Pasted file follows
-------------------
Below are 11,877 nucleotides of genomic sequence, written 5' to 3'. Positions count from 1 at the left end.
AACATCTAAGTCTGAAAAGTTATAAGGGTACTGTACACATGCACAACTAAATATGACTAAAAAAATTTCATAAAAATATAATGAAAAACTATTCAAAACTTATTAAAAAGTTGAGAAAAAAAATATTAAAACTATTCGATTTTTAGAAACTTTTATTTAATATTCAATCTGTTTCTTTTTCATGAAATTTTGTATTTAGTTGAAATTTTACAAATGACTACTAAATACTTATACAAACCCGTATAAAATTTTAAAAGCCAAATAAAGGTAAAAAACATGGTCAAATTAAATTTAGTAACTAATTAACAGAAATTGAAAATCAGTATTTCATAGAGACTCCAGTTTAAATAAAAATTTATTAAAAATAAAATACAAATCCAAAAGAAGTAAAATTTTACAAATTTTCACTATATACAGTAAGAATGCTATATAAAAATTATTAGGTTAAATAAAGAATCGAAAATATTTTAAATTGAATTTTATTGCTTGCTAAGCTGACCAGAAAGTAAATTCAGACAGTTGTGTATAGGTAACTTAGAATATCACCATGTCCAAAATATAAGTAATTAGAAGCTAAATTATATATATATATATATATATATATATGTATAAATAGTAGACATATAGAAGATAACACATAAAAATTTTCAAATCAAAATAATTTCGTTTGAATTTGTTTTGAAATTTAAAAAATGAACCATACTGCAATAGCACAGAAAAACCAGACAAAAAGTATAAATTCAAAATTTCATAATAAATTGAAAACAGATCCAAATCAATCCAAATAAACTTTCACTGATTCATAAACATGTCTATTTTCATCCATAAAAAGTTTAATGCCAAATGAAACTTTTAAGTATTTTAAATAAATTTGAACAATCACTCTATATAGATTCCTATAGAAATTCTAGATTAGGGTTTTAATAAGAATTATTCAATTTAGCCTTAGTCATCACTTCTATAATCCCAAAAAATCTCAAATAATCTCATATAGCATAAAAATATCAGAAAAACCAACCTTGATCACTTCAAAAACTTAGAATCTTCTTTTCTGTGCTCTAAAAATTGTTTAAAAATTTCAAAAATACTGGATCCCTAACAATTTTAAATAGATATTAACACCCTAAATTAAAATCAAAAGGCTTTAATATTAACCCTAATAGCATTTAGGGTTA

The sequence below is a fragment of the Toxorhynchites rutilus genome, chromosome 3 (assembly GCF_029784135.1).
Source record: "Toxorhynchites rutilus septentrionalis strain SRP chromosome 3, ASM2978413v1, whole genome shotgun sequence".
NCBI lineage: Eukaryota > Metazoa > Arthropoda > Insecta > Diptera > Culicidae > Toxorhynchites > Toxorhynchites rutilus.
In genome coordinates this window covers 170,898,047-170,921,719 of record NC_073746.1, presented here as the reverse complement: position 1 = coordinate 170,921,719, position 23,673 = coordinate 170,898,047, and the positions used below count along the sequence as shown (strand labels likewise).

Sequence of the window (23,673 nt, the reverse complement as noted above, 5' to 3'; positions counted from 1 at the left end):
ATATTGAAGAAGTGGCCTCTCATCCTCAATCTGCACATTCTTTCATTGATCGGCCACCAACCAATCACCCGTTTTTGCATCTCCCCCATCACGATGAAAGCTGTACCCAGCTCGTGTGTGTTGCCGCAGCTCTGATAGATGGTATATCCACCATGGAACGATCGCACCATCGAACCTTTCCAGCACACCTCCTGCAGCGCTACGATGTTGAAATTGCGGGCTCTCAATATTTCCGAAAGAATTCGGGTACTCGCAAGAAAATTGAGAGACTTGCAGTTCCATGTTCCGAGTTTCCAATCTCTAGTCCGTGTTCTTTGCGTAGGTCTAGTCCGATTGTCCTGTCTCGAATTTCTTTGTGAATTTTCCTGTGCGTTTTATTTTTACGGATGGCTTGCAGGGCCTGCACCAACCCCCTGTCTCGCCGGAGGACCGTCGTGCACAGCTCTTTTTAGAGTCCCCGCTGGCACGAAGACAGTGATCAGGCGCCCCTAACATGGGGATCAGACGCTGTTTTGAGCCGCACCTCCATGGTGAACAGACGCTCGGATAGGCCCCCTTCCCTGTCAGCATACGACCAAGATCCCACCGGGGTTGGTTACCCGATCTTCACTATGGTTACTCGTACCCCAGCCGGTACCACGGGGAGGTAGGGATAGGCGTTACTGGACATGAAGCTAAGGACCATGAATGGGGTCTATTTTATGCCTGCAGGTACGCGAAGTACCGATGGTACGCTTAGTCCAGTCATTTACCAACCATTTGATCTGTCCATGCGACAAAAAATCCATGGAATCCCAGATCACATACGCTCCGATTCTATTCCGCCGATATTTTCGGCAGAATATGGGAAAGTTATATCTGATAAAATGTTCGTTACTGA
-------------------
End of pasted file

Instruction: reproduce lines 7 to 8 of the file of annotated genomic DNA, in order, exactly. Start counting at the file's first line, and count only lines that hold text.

Sequence of the window (23,673 nt, the reverse complement as noted above, 5' to 3'; positions counted from 1 at the left end):
ATATTGAAGAAGTGGCCTCTCATCCTCAATCTGCACATTCTTTCATTGATCGGCCACCAACCAATCACCCGTTTTTGCATCTCCCCCATCACGATGAAAGCTGTACCCAGCTCGTGTGTGTTGCCGCAGCTCTGATAGATGGTATATCCACCATGGAACGATCGCACCATCGAACCTTTCCAGCACACCTCCTGCAGCGCTACGATGTTGAAATTGCGGGCTCTCAATATTTCCGAAAGAATTCGGGTACTCGCAAGAAAATTGAGAGACTTGCAGTTCCATGTTCCGAGTTTCCAATCTCTAGTCCGTGTTCTTTGCGTAGGTCTAGTCCGATTGTCCTGTCTCGAATTTCTTTGTGAATTTTCCTGTGCGTTTTATTTTTACGGATGGCTTGCAGGGCCTGCACCAACCCCCTGTCTCGCCGGAGGACCGTCGTGCACAGCTCTTTTTAGAGTCCCCGCTGGCACGAAGACAGTGATCAGGCGCCCCTAACATGGGGATCAGACGCTGTTTTGAGCCGCACCTCCATGGTGAACAGACGCTCGGATAGGCCCCCTTCCCTGTCAGCATACGACCAAGATCCCACCGGGGTTGGTTACCCGATCTTCACTATGGTTACTCGTACCCCAGCCGGTACCACGGGGAGGTAGGGATAGGCGTTACTGGACATGAAGCTAAGGACCATGAATGGGGTCTATTTTATGCCTGCAGGTACGCGAAGTACCGATGGTACGCTTAGTCCAGTCATTTACCAACCATTTGATCTGTCCATGCGACAAAAAATCCATGGAATCCCAGATCACATACGCTCCGATTCTATTCCGCCGATATTTTCGGCAGAATATGGGAAAGTTATATCTGATAAAATGTTCGTTACTGA